Studying Abroad, Reaching a Turning Point, and Finding Appreciation
Published: Wednesday, April 4, 2012
Updated: Wednesday, April 4, 2012 20:04
I spent last semester, as many of my fellow juniors did, studying abroad. I chose to attend the SIT program focused on Culture and Development in Ecuador. Now here is where I am supposed to start raving about the great time I had, how I loved all of my host families, the courses and the country. But to be entirely honest, I never thought I would make it through the semester.
I changed host families four times, hoping for one that would fit and only finding solace in the silence of my room, trying to muffle the sounds of my crying so my family would not badger me about what was wrong. Fortunately, I am incredibly stubborn and I managed to make it through my program.
The turning point for me was the very last week of my program, during our independent project. For this project, each student picked a town in Ecuador to locate in and study the culture or politics of the area. I chose to stay north of Quito, Ecuador’s second largest city. I volunteered in a health clinic in the mornings and in the afternoons at an orphanage where I studied the region’s high number of abandoned children.
This last week of the project was the most difficult for me. At the beginning of the week, I left the orphanage, exhausted and very frustrated with the kids and how badly they behaved. Seconds after leaving the gate of the orphanage, I saw a puppy walking into the street, and obeying my gut reaction I picked it up and put it safely back on the sidewalk.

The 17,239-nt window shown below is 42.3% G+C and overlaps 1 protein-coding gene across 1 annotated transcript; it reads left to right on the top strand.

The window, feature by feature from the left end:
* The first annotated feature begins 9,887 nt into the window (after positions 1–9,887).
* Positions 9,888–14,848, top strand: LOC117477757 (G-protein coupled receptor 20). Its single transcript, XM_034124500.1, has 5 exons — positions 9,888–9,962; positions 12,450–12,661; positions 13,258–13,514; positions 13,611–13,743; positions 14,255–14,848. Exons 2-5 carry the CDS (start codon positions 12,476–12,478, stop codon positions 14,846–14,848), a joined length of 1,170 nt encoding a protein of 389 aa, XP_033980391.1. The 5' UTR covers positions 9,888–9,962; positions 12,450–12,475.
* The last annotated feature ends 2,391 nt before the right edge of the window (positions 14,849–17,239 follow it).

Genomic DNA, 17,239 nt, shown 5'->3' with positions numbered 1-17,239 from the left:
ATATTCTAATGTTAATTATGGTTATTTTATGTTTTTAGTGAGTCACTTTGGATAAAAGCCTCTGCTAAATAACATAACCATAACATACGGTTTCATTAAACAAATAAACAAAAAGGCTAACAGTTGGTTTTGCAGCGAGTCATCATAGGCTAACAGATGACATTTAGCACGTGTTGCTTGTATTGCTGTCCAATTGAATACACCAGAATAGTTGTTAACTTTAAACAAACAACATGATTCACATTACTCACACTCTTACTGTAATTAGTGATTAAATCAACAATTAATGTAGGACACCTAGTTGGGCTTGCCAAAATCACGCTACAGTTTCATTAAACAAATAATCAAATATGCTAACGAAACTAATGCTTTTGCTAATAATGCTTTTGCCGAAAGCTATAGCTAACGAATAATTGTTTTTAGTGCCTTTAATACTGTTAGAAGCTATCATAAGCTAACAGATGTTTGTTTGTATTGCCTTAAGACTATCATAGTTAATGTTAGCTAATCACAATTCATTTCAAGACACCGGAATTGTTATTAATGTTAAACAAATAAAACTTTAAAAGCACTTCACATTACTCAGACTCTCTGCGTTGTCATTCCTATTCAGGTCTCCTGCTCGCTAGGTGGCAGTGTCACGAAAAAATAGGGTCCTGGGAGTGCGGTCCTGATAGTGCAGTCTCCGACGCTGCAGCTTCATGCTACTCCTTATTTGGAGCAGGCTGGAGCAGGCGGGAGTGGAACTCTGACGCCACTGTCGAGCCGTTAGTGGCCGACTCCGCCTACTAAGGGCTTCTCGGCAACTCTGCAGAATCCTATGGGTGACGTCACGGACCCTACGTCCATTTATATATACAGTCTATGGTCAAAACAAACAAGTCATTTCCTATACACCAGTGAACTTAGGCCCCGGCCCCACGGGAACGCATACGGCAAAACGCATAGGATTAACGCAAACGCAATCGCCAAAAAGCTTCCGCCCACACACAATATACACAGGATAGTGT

I asked the people around that area if anyone knew where it came from, but everyone just said it was a sick stray. Little did I know then, I had just picked up a puppy that would give me a different way of looking at the lives of the abandoned children that I had been playing with for the past three weeks, and a more in-depth outlook on my own experience in Ecuador. I took the puppy to the vet, who provided a little treatment with limited resources.
But this puppy seemed to want nothing more than to be with me; in my arms, lying on my feet, in my lap, by my side, as long as some part of me was touching her. She slept like a baby as long as she knew that I was there. The moment I moved her off of my body, or even just shifted my position, she snapped awake to see what I was doing and if I was leaving. If I did need to leave, she would cry and cry. You would never guess the amount of noise that could come from this small, skinny animal. She slept on my blankets, in my suitcase, on my feet, in my shoes, on my sweatpants – anywhere as long as it had some connection to me.
After only a few days, she died. She was too young and not strong enough to recover her health. All I could do was hope that she had a comfortable final week. This puppy taught me, firsthand, what it means for a child, or an animal, to be abandoned. The seemingly ill-behaved children at the orphanage wanted nothing more than to have a home. This little puppy showed me what it meant to be abandoned and made me realize how lucky I was to have the life and the family that I have.
In only a week, this puppy forced me to look at the world with a completely new light. As I reflect upon this now, I realize how much of a difference this one small experience had on my entire JYA experience, how I view it and share it with the world. My semester in Ecuador was not just 4 months of skipping house to house and crying in my room for nothing. I will carry this experience with me for the rest of my life, and though I know I cannot change the lives of thousands of abandoned children, I do fully understand now the difference that one small act of kindness or display of love can have on a person. I cared for a puppy for less than a week, but she and this experience will remain in my heart for years.